Severe pain is a killer and unfortunately your doctor is probably limiting your supply due to fear of prosecution by the DEA. It is a very sad state that sick people are treated this way. I used to have back pain and I am sure that mine was not considered to be severe but it made standing up from a sitting position very hard to do. I was able to eliminate my back pain by doing exercise. The best exercise that I found was doing push-ups. I started with wall push-up and slowly went lower and lower until I was able to do push-ups on the floor. I did not start doing the push-ups to eliminate the back pain but found that after doing them for several weeks that the back pain had disappeared. I have also read that doing yoga will help back pain. I wish you the best because I know how back pain can dominate your life.

      November 2, 2011 at 16:32 | Report abuse |
  8. Rich

    The people that need pain relief will suffer as the abusers will just go to Heroin and it is way cheaper

    November 2, 2011 at 13:51 | Report abuse | Reply
  9. Ben

    The numbers they have here are low. This only states misuse and does not consider death from proper use. Big Pharma whould not want you to know about that.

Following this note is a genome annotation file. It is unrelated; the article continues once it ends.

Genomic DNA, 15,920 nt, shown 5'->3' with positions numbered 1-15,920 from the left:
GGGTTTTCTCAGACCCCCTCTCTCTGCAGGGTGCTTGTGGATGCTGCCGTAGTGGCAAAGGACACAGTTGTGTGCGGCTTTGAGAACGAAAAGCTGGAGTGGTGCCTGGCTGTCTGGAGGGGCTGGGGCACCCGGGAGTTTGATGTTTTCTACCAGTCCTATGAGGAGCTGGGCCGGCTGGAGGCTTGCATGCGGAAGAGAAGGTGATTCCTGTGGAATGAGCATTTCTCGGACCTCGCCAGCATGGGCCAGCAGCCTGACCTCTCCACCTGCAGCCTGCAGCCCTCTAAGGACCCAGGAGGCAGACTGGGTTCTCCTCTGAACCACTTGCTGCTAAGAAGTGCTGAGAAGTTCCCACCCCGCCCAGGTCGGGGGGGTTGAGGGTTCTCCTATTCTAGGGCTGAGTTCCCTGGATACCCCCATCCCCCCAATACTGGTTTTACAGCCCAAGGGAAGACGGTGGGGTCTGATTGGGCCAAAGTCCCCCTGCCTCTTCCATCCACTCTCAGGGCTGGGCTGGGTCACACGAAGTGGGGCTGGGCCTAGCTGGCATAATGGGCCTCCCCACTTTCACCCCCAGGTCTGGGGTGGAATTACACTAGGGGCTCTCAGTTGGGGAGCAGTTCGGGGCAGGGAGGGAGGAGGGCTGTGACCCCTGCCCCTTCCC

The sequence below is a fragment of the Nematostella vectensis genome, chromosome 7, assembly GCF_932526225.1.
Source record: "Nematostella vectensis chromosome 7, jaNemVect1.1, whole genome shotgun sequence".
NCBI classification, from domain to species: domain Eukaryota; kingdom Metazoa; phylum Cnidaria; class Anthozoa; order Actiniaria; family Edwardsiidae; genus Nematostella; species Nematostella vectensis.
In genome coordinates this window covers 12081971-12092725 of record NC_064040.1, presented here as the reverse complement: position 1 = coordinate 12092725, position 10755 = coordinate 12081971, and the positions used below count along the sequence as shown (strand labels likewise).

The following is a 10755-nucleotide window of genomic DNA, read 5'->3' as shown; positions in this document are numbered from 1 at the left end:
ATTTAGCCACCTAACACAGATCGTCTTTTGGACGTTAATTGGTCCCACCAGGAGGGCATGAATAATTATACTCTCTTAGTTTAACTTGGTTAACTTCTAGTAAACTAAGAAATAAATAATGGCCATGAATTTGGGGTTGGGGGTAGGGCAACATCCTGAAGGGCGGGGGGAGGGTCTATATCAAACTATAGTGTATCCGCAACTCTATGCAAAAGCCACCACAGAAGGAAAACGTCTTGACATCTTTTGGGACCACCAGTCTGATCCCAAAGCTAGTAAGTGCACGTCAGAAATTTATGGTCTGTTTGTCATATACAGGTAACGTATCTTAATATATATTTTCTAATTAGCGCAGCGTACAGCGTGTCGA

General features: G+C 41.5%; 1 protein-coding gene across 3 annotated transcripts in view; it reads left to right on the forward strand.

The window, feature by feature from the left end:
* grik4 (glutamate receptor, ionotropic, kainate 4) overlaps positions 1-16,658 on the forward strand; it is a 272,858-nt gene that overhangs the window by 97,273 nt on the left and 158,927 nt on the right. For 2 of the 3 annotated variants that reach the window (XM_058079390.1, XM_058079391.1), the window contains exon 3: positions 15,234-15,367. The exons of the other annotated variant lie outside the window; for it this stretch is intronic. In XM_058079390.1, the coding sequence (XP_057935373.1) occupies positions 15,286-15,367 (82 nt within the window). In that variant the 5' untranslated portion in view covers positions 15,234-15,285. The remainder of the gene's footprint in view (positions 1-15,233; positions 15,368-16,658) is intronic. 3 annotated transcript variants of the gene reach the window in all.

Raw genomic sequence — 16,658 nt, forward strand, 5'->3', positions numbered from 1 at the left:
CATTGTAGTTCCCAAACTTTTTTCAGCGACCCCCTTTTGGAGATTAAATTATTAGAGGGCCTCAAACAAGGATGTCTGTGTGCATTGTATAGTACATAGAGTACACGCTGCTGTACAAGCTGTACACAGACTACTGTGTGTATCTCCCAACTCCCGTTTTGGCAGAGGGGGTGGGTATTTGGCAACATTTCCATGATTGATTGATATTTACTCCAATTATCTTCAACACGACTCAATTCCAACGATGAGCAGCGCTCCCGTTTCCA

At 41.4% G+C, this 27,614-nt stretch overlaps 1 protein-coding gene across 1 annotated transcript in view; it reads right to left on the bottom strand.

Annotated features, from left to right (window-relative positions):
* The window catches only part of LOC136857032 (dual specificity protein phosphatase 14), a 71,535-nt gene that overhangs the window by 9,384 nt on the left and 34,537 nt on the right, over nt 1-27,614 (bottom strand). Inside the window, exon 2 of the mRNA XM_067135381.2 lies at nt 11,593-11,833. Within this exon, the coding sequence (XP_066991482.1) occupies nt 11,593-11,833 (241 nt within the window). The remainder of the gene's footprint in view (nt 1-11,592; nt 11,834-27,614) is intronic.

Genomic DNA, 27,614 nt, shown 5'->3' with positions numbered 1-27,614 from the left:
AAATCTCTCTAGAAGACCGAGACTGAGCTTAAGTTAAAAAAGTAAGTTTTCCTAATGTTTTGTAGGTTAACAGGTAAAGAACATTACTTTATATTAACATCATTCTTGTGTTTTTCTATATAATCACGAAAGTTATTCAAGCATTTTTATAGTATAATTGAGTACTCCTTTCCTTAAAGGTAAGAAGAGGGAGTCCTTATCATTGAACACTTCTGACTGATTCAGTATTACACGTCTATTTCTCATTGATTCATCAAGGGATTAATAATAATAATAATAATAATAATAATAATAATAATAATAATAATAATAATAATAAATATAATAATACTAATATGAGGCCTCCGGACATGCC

November 2, 2011 at 13:51 | Report abuse | Reply
    • David Smith

      Ben,
      Death from "proper" use is the real issue that is rarely addressed. My wife of 32 years died in her sleep in August after "proper" use as prescribed for a duration of over 4 years. Her crime? trusting her providers' competance. Big Pharma provides selected research reports to providers that obviously support the prescribing of their products. And the doctors are hesitant to acknowledge that their "treatment" as become their patient's primary medical condition.

      November 2, 2011 at 15:18 | Report abuse |
  10. Helen

    My husband was prescribed vioodin for hip pain and he LITERALLY slept ALL day. He refused to take any more after taking just 1 pill. My dentist prescribed it for a pulled tooth. I never filled it and turns out a few advil was all I needed for the pain. What's wrong with doctor's throwing around these prescription drugs??

    November 2, 2011 at 13:52 | Report abuse | Reply
  11. Da Ganja Man

    No ganja for you!

    November 2, 2011 at 13:54 | Report abuse | Reply
  12. Rich

    The street price for Oxys is a dollar a MG.So when the kids build up tolerance and can't afford the oxys they just go to Heroin and another addict is born....

    November 2, 2011 at 13:56 | Report abuse | Reply
  13. JON

    My mother works in a drug rehab hospital in WI and their most common client is a 17-29 yr old suburban white male addicted to Heroin. They are addicted to heroin because it is cheaper and they receive the same high as the prescription painkillers. Marijuana is not a gateway drug, prescrptiopn painkillers are!